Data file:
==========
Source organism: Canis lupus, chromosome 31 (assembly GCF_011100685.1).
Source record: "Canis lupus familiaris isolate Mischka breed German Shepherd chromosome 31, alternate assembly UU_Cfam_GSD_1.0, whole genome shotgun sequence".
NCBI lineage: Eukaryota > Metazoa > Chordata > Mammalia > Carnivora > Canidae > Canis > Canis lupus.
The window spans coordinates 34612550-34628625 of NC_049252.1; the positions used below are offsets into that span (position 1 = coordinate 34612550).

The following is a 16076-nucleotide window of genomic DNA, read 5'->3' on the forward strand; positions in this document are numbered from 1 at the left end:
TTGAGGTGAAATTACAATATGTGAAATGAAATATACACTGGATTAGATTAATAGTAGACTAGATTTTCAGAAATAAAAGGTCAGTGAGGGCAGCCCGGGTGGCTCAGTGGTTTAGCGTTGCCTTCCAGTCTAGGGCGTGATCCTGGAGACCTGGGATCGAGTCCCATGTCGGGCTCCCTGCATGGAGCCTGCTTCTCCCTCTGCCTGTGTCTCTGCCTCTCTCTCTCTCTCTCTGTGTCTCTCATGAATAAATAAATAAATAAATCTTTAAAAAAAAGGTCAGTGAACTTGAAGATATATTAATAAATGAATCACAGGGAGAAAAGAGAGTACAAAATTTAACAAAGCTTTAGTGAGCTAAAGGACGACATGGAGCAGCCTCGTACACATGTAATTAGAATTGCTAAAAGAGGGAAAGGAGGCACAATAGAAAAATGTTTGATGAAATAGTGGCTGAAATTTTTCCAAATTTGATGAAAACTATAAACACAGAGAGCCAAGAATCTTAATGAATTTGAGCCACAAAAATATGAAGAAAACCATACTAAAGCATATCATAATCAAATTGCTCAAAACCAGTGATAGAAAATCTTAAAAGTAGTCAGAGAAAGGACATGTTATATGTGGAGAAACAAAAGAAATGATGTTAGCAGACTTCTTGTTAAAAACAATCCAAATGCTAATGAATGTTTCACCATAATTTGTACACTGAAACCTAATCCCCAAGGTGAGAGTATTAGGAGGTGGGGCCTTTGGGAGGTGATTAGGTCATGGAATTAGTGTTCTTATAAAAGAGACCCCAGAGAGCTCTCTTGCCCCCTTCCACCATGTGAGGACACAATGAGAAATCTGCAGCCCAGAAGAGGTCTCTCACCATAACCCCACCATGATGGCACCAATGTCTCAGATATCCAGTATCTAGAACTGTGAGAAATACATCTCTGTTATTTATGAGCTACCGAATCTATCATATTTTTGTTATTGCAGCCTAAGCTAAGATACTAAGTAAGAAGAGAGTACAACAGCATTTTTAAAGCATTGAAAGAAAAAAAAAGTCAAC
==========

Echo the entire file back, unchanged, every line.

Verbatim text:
Source organism: Canis lupus, chromosome 31 (assembly GCF_011100685.1).
Source record: "Canis lupus familiaris isolate Mischka breed German Shepherd chromosome 31, alternate assembly UU_Cfam_GSD_1.0, whole genome shotgun sequence".
NCBI lineage: Eukaryota > Metazoa > Chordata > Mammalia > Carnivora > Canidae > Canis > Canis lupus.
The window spans coordinates 34612550-34628625 of NC_049252.1; the positions used below are offsets into that span (position 1 = coordinate 34612550).

The following is a 16076-nucleotide window of genomic DNA, read 5'->3' on the forward strand; positions in this document are numbered from 1 at the left end:
TTGAGGTGAAATTACAATATGTGAAATGAAATATACACTGGATTAGATTAATAGTAGACTAGATTTTCAGAAATAAAAGGTCAGTGAGGGCAGCCCGGGTGGCTCAGTGGTTTAGCGTTGCCTTCCAGTCTAGGGCGTGATCCTGGAGACCTGGGATCGAGTCCCATGTCGGGCTCCCTGCATGGAGCCTGCTTCTCCCTCTGCCTGTGTCTCTGCCTCTCTCTCTCTCTCTCTGTGTCTCTCATGAATAAATAAATAAATAAATCTTTAAAAAAAAGGTCAGTGAACTTGAAGATATATTAATAAATGAATCACAGGGAGAAAAGAGAGTACAAAATTTAACAAAGCTTTAGTGAGCTAAAGGACGACATGGAGCAGCCTCGTACACATGTAATTAGAATTGCTAAAAGAGGGAAAGGAGGCACAATAGAAAAATGTTTGATGAAATAGTGGCTGAAATTTTTCCAAATTTGATGAAAACTATAAACACAGAGAGCCAAGAATCTTAATGAATTTGAGCCACAAAAATATGAAGAAAACCATACTAAAGCATATCATAATCAAATTGCTCAAAACCAGTGATAGAAAATCTTAAAAGTAGTCAGAGAAAGGACATGTTATATGTGGAGAAACAAAAGAAATGATGTTAGCAGACTTCTTGTTAAAAACAATCCAAATGCTAATGAATGTTTCACCATAATTTGTACACTGAAACCTAATCCCCAAGGTGAGAGTATTAGGAGGTGGGGCCTTTGGGAGGTGATTAGGTCATGGAATTAGTGTTCTTATAAAAGAGACCCCAGAGAGCTCTCTTGCCCCCTTCCACCATGTGAGGACACAATGAGAAATCTGCAGCCCAGAAGAGGTCTCTCACCATAACCCCACCATGATGGCACCAATGTCTCAGATATCCAGTATCTAGAACTGTGAGAAATACATCTCTGTTATTTATGAGCTACCGAATCTATCATATTTTTGTTATTGCAGCCTAAGCTAAGATACTAAGTAAGAAGAGAGTACAACAGCATTTTTAAAGCATTGAAAGAAAAAAAAAGTCAAC